The plan is for there to be two options for engagement, as a contributor or an accessor--neither would be mutually exclusive. If contributing, one would offer their services to the community, be it driving to the polls, donating to families, translating material or anything else deemed to increase accessibility. If accessing, one could browse the contributions listed and connect with a contributor or request someone fulfill a need of theirs. After signing up in the app, offering and/or receiving services, we would track the engagement and report on how many folks helped make the polls accessible!

6. The X Factor: What is different about your project compared to other programs or solutions already out there?

This project is radically different from most programs out there because it focuses on a community based solution to voter turnout issues. In recognition of the fact that accessibility largely affects voter turnout, we’re looking to flip the script and engage the community. Yes, we could pursue legislation to make voting more accessible, but that would take time--and we don’t have time. Additionally, this app will connect people across states and across the country and build interdependent, intergenerational community support.

7. Impact: How has your project made a difference so far?

This project is still in the idea stage; however, I foresee it making a difference to thousands of people who would have otherwise been unable to vote. The goal is for it to not be confined by local or state lines, but to be available nationwide and for many people to be impacted. I know this is possible because on my college campus, I’ve started two group chats which combined reach almost 3,000 people across my campus and help to provide access to free food in the area as well as rideshares from our college town to Atlanta (respectively). These are only local, community initiatives. I can only imagine the reach that a national community initiative would have.

8. What’s Next: What are your ideas for taking your project to the next level?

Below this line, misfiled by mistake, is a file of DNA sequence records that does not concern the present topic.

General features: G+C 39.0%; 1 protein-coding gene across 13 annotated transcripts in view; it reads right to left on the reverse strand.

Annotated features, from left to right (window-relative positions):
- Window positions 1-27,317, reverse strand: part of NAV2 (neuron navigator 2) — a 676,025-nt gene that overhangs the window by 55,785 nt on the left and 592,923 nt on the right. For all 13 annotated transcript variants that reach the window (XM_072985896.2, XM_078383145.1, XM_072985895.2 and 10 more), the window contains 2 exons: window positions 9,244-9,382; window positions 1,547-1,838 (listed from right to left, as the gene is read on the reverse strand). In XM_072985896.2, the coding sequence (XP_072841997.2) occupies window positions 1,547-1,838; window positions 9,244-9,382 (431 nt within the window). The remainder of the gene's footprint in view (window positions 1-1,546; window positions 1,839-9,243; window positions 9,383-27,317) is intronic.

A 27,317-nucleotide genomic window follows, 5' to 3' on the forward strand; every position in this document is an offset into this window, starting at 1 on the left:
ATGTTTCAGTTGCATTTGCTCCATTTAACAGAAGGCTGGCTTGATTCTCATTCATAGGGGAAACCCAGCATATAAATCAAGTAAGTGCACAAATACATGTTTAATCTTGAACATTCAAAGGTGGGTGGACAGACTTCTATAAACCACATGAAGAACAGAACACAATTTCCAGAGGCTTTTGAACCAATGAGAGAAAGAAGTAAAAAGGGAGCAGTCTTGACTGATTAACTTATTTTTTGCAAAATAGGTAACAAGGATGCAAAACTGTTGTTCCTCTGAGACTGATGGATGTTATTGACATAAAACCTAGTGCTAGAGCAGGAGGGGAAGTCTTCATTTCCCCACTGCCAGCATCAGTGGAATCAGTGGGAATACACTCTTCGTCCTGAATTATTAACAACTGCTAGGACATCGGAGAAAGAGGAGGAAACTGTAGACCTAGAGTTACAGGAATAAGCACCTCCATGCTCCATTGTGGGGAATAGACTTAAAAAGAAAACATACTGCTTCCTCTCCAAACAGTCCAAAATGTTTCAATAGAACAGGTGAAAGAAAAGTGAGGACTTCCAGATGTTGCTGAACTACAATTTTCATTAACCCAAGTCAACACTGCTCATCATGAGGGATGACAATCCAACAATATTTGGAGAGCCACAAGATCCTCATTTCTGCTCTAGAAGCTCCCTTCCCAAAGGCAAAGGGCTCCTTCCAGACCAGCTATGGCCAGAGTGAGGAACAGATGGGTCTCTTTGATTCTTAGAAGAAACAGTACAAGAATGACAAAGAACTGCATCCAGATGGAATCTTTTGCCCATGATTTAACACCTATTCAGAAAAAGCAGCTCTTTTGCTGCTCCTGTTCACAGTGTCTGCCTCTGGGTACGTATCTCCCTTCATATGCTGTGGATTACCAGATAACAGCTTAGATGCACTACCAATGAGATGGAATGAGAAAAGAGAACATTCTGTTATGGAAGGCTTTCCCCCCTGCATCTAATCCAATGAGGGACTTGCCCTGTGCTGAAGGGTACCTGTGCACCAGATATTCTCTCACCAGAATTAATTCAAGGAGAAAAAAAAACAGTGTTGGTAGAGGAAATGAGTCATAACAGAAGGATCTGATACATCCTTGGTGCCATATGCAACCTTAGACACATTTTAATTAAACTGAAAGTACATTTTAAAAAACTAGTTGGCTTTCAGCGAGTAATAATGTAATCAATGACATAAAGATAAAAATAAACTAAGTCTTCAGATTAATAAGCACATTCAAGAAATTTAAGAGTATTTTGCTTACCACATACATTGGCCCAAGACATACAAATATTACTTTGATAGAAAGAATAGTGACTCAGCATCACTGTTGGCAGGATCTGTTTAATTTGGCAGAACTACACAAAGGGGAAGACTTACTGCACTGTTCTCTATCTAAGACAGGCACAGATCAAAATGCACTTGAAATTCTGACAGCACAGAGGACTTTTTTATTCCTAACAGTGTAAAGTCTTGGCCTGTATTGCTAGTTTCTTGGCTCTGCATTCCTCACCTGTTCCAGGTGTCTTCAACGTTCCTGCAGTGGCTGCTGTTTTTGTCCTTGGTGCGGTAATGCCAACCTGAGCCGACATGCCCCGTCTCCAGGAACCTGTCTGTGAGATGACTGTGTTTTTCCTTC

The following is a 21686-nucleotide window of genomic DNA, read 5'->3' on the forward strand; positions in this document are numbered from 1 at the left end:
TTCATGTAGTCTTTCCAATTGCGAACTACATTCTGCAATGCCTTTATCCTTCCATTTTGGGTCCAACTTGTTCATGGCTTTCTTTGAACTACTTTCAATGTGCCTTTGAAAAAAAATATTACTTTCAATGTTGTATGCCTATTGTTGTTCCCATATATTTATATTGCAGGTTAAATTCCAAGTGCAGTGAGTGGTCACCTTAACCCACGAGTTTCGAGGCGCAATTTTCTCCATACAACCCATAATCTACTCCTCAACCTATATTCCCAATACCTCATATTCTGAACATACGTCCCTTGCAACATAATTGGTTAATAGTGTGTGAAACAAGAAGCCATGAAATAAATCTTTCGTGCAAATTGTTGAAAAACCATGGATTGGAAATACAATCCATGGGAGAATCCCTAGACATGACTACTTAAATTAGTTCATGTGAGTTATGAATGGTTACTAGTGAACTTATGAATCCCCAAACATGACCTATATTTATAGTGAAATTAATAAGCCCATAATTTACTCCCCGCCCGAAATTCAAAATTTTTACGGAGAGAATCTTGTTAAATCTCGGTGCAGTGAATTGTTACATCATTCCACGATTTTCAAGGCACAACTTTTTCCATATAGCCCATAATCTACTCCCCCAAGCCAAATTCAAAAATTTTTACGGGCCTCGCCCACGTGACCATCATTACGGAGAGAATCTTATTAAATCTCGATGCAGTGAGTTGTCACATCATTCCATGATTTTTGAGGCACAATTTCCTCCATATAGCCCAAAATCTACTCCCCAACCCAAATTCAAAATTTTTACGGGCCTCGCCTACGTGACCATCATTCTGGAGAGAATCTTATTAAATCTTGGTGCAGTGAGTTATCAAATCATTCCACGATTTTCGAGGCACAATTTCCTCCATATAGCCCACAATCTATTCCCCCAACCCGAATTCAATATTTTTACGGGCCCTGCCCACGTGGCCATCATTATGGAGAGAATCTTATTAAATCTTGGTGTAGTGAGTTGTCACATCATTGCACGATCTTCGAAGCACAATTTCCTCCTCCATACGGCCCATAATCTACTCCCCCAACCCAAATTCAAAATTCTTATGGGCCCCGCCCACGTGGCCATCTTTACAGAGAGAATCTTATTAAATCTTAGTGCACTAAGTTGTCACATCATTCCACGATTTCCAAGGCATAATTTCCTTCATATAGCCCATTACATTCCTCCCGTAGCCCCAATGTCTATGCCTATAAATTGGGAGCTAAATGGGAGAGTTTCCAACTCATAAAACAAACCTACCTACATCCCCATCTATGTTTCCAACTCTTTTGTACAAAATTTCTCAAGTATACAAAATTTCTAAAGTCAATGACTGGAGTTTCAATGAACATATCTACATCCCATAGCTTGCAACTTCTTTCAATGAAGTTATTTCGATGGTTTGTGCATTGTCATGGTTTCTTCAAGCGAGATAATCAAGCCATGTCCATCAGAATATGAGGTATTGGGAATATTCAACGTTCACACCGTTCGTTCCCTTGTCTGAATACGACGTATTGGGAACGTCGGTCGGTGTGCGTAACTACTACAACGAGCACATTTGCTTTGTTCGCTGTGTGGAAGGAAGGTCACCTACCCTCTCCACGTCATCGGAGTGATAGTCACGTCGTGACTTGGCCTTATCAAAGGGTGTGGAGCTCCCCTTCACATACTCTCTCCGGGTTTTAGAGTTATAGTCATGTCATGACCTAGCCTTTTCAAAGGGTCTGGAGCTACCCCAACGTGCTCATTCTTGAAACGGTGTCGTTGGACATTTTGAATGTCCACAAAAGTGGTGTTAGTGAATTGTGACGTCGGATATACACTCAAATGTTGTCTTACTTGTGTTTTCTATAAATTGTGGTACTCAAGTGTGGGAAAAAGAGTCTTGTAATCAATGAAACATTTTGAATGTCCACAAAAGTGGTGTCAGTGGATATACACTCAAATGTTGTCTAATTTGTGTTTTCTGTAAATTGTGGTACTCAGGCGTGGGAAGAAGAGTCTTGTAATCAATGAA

I’m not a coder, but I need to find one ASAP. Additionally, once the app is made, we can begin campaigning for it’s release on social media and in the press. This will increase the app’s visibility and with election talk constantly in the news, I believe it will receive a positive reaction.

9. Which of the following types of expertise would be most useful for you?

  • Web/Mobile Development

10. Finances: If applicable, have you mobilized any of the following resources so far?

  • Friend support
  • Family support

Help Us Support Diversity! Part 1 [optional] Which of the following categories do you identify with?

  • Black or African American (for example: African American, Jamaican, Haitian, Nigerian, Ethiopian, Somalian, etc) (8)

How did you hear about this challenge?

  • Other

Referral: If you discovered the Challenge thanks to an organization or person other than Ashoka or T-Mobile, who was it?

Young People 4 (YP4)


Join the conversation:

Photo of Tia Johnston Brown

I love this. Since building an app takes money and then you need to get people to use it, maybe you should consider starting in your local community to organize more traditionally? Just get your feet wet and get things moving! Take small steps and build up to this bigger vision.

Photo of Andrea

I completely agree! Thanks so much for the feedback!

View all comments